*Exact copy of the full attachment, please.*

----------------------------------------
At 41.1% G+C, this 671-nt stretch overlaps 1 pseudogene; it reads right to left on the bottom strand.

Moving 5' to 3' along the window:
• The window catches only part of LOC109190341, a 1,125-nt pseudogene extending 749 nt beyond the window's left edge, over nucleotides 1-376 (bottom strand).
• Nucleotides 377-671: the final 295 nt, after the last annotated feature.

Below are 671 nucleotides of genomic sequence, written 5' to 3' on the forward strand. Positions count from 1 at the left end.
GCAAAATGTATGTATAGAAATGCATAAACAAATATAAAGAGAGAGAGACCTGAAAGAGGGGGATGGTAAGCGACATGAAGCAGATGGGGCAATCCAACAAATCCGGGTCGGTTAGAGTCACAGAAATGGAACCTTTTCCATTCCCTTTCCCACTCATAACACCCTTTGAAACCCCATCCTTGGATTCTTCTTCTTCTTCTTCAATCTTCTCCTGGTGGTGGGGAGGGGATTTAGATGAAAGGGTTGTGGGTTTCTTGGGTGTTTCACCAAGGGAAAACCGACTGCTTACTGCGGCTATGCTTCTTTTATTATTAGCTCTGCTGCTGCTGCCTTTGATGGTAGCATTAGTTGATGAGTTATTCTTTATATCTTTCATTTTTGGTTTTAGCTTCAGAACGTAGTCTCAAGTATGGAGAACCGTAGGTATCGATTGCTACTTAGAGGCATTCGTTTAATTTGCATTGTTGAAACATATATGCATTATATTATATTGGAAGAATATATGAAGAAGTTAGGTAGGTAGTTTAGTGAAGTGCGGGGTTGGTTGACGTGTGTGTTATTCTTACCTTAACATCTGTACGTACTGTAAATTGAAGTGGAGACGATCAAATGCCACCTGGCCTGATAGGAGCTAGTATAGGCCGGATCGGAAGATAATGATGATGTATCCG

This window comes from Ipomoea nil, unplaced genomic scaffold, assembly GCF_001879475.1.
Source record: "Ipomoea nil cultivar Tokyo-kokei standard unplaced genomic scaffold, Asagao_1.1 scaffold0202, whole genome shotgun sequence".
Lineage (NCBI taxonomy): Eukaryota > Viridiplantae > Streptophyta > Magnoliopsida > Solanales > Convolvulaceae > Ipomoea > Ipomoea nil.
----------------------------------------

At 41.1% G+C, this 671-nt stretch overlaps 1 pseudogene; it reads right to left on the bottom strand.

Moving 5' to 3' along the window:
• The window catches only part of LOC109190341, a 1,125-nt pseudogene extending 749 nt beyond the window's left edge, over nucleotides 1-376 (bottom strand).
• Nucleotides 377-671: the final 295 nt, after the last annotated feature.

Below are 671 nucleotides of genomic sequence, written 5' to 3' on the forward strand. Positions count from 1 at the left end.
GCAAAATGTATGTATAGAAATGCATAAACAAATATAAAGAGAGAGAGACCTGAAAGAGGGGGATGGTAAGCGACATGAAGCAGATGGGGCAATCCAACAAATCCGGGTCGGTTAGAGTCACAGAAATGGAACCTTTTCCATTCCCTTTCCCACTCATAACACCCTTTGAAACCCCATCCTTGGATTCTTCTTCTTCTTCTTCAATCTTCTCCTGGTGGTGGGGAGGGGATTTAGATGAAAGGGTTGTGGGTTTCTTGGGTGTTTCACCAAGGGAAAACCGACTGCTTACTGCGGCTATGCTTCTTTTATTATTAGCTCTGCTGCTGCTGCCTTTGATGGTAGCATTAGTTGATGAGTTATTCTTTATATCTTTCATTTTTGGTTTTAGCTTCAGAACGTAGTCTCAAGTATGGAGAACCGTAGGTATCGATTGCTACTTAGAGGCATTCGTTTAATTTGCATTGTTGAAACATATATGCATTATATTATATTGGAAGAATATATGAAGAAGTTAGGTAGGTAGTTTAGTGAAGTGCGGGGTTGGTTGACGTGTGTGTTATTCTTACCTTAACATCTGTACGTACTGTAAATTGAAGTGGAGACGATCAAATGCCACCTGGCCTGATAGGAGCTAGTATAGGCCGGATCGGAAGATAATGATGATGTATCCG

This window comes from Ipomoea nil, unplaced genomic scaffold, assembly GCF_001879475.1.
Source record: "Ipomoea nil cultivar Tokyo-kokei standard unplaced genomic scaffold, Asagao_1.1 scaffold0202, whole genome shotgun sequence".
Lineage (NCBI taxonomy): Eukaryota > Viridiplantae > Streptophyta > Magnoliopsida > Solanales > Convolvulaceae > Ipomoea > Ipomoea nil.